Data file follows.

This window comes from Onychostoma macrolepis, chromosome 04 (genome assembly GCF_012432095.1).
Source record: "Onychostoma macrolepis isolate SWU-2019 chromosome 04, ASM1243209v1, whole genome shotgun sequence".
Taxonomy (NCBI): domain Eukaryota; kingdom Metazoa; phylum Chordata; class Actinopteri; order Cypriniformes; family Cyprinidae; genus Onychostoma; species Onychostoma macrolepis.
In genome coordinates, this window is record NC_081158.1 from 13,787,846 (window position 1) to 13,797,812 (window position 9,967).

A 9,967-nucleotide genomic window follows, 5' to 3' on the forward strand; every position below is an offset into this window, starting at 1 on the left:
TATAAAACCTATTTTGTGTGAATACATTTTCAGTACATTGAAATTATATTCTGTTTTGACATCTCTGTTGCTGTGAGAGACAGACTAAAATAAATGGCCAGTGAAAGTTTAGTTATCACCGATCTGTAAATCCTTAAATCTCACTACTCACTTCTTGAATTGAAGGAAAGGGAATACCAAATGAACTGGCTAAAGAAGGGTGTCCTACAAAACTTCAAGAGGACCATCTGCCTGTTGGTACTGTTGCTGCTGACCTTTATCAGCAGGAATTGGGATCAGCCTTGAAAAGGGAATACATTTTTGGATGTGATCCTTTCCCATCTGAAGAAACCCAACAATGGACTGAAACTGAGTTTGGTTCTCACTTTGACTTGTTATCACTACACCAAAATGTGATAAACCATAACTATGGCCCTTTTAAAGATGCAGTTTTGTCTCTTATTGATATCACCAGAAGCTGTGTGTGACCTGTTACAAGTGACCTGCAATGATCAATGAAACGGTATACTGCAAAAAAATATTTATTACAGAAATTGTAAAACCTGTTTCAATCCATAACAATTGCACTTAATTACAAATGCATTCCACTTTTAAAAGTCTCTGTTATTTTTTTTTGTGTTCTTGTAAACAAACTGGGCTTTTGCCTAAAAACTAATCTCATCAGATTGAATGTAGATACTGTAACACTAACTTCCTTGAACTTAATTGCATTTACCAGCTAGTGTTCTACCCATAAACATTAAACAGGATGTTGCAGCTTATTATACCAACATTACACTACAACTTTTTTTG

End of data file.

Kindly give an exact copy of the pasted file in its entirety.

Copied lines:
This window comes from Onychostoma macrolepis, chromosome 04 (genome assembly GCF_012432095.1).
Source record: "Onychostoma macrolepis isolate SWU-2019 chromosome 04, ASM1243209v1, whole genome shotgun sequence".
Taxonomy (NCBI): domain Eukaryota; kingdom Metazoa; phylum Chordata; class Actinopteri; order Cypriniformes; family Cyprinidae; genus Onychostoma; species Onychostoma macrolepis.
In genome coordinates, this window is record NC_081158.1 from 13,787,846 (window position 1) to 13,797,812 (window position 9,967).

A 9,967-nucleotide genomic window follows, 5' to 3' on the forward strand; every position below is an offset into this window, starting at 1 on the left:
TATAAAACCTATTTTGTGTGAATACATTTTCAGTACATTGAAATTATATTCTGTTTTGACATCTCTGTTGCTGTGAGAGACAGACTAAAATAAATGGCCAGTGAAAGTTTAGTTATCACCGATCTGTAAATCCTTAAATCTCACTACTCACTTCTTGAATTGAAGGAAAGGGAATACCAAATGAACTGGCTAAAGAAGGGTGTCCTACAAAACTTCAAGAGGACCATCTGCCTGTTGGTACTGTTGCTGCTGACCTTTATCAGCAGGAATTGGGATCAGCCTTGAAAAGGGAATACATTTTTGGATGTGATCCTTTCCCATCTGAAGAAACCCAACAATGGACTGAAACTGAGTTTGGTTCTCACTTTGACTTGTTATCACTACACCAAAATGTGATAAACCATAACTATGGCCCTTTTAAAGATGCAGTTTTGTCTCTTATTGATATCACCAGAAGCTGTGTGTGACCTGTTACAAGTGACCTGCAATGATCAATGAAACGGTATACTGCAAAAAAATATTTATTACAGAAATTGTAAAACCTGTTTCAATCCATAACAATTGCACTTAATTACAAATGCATTCCACTTTTAAAAGTCTCTGTTATTTTTTTTTGTGTTCTTGTAAACAAACTGGGCTTTTGCCTAAAAACTAATCTCATCAGATTGAATGTAGATACTGTAACACTAACTTCCTTGAACTTAATTGCATTTACCAGCTAGTGTTCTACCCATAAACATTAAACAGGATGTTGCAGCTTATTATACCAACATTACACTACAACTTTTTTTG